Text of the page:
I have no idea how she gets the sound she does with 1960's recording technology - bury the microphone in a bucket of sharp silver sand and stand at the other end of the hall yelling at it, I suspect - but she certainly gets it right. After a while she eases off the imitation and gets into her thing, although it remains standard British Blues all the way. No points for correctly guessing that I Can't Quit You Baby is on there, along with Can I Get to Widness and The Catfish Song (you know, the one Jimi Hendrix did, except she had boys swimming after her, as opposed to wimmin).

But I love standard British Blues. It's my thing! So I love this album! Or at least the first CD of it.

I ordered it from an Amazon third party dealer. When it arrived the envelope was marked with a rubber stamp reading "Summerisle Apples" and a smiling Old Sun in woodcut style. Hello, I thought to myself, I am expecting a CD of the soundtrack to Kenneth Anger's Lucifer Rising from a marvelous benefactor, and this must be it! Who else, I say, who else, would have their envelopes marked Summerisle Apples? For it is a jolly clever rubber stamp!

But no, it turned out to be the commercial CD.

If you don't get it, "Summerisle Apples" was the marking on the envelope that lured studmuffin Ed Wood Wood Wood to the pagan isle where he ended up a flaming sacrifice to the sun god inside the Wicker Man, in the 1973 film of the same name. It was a bit of a shock.

**Can't find a current Anthology blah blah British Blues Immediate blah blah, but here's a re-assortment of some of the tracks.

Sunday, February 17, 2008

The Song Remains The Same - or not.

For those of us who bought the new 2007 DVD of Led Zeppelin's The Song Remains the Same (or who are about to purchase the rerelease after it was removed from some markets due to some spat I don't quite follow), or who bought the accompanying CD, good news: The Garden Tapes has been updated.

The Garden Tapes are the work of the obsessive Eddie Edwards, who can (and does) tell you where every clip shown in the concert sequences comes from, and where every splice in the audio is.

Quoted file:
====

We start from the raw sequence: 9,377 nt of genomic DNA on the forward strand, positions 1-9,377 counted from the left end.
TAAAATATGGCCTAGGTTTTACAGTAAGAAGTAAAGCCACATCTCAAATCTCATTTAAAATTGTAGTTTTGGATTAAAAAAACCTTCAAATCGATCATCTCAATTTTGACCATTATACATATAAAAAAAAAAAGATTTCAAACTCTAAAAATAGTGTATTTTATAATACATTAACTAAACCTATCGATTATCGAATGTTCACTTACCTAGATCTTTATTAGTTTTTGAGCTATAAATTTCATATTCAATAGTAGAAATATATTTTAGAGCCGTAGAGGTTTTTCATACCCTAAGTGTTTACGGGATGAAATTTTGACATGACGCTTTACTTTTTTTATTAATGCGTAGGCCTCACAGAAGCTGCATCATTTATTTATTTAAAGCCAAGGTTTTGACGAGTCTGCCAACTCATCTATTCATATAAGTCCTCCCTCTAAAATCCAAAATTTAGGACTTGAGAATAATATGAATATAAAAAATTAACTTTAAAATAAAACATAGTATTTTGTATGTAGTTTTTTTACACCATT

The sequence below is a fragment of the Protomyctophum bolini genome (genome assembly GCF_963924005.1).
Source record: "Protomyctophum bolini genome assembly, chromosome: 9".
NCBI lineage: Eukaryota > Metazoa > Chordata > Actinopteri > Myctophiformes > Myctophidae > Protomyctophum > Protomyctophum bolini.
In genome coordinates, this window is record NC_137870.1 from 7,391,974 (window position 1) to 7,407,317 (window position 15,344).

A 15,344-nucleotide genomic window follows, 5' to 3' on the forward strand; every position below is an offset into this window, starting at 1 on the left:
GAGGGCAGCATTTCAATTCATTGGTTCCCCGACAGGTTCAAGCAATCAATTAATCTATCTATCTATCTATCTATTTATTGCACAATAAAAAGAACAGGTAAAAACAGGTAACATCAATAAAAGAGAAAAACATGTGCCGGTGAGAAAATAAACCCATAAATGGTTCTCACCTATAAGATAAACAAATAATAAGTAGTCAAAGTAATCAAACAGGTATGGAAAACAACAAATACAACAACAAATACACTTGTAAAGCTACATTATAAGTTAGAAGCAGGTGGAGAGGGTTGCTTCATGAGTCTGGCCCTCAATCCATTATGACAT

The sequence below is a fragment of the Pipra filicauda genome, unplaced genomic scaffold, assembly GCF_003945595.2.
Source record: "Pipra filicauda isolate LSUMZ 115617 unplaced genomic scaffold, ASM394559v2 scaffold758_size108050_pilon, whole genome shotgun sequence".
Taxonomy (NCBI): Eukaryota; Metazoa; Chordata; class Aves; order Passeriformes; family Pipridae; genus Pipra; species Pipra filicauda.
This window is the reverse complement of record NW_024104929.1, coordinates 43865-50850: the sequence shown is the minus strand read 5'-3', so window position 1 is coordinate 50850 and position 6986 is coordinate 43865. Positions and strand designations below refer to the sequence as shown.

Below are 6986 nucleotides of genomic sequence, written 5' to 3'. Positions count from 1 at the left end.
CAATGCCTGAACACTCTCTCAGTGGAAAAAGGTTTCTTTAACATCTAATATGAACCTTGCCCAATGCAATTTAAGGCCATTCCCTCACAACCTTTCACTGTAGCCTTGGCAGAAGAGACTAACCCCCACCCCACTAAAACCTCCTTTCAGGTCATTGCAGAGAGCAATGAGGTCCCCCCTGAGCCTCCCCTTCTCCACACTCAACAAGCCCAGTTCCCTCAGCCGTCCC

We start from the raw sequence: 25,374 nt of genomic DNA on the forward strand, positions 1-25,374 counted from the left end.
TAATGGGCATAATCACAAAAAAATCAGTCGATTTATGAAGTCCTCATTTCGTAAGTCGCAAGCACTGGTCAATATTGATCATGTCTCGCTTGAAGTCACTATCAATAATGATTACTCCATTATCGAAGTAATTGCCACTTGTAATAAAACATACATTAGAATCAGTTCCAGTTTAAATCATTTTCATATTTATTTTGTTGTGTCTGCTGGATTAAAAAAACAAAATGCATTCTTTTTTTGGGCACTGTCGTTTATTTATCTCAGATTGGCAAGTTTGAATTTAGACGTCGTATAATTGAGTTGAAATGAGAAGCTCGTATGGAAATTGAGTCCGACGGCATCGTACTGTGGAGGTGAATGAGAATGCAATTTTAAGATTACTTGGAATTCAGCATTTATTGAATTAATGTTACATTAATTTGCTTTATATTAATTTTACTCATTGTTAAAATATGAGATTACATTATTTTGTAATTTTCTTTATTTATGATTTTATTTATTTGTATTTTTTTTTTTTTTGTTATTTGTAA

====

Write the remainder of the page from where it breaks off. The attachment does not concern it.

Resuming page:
Here's a brief excerpt:

The available menu options are: THE FILM : SONGS : AUDIO & SUBTITLES. (big snip)
The second "Songs" sub-menu features a series of sewn-together extracts from No Quarter, totalling 65 seconds. The third is accompanied by a further clip from Whole Lotta Love, and it's another interesting selection. It's 50 seconds of the funky interlude that follows the opening verses, from the 27th. This was on the original album but missing from the original film. Because of the necessity of fitting the new soundtrack to the original visuals, it's still missing from the new DVD main feature, but here it is (or most of it, anyway) on this menu. A nice touch.

It's a big website.

[pic link broken]

I just want to know why he has a key on this outfit. And whether it's the same key he was photographed with in Hiroshima, in 1971. But alas, even the anoraks are not anoraky enough to tell me such things.

[pic link broken]
(Sorry, I don't have the photo credit for the
Hiroshima one.)

Saturday, February 16, 2008

Day Geckos

I have several day geckos of various species, so when someone sent me the news item below, I was charmed. The geckos (they are the same type the Geico Gecko is modeled on) find insects called hoppers, but instead of eating them, they give the day gecko version of the lizard recognition symbol, the head bob. The hoppers recognize them and flick a dollop of sweet honeydew right at their mouths.

Watch the video
The stylized, jerky motion of the approach is part of the recognition procedure. When they want to move smoothly, day geckos are very fluid and fast. They are some of the few geckos to have such mobile necks, although they can't actually face as far forward as the Geico Gecko. (In fact I cringe when I see him, as some of his movements would be pretty painful for a real gecko.)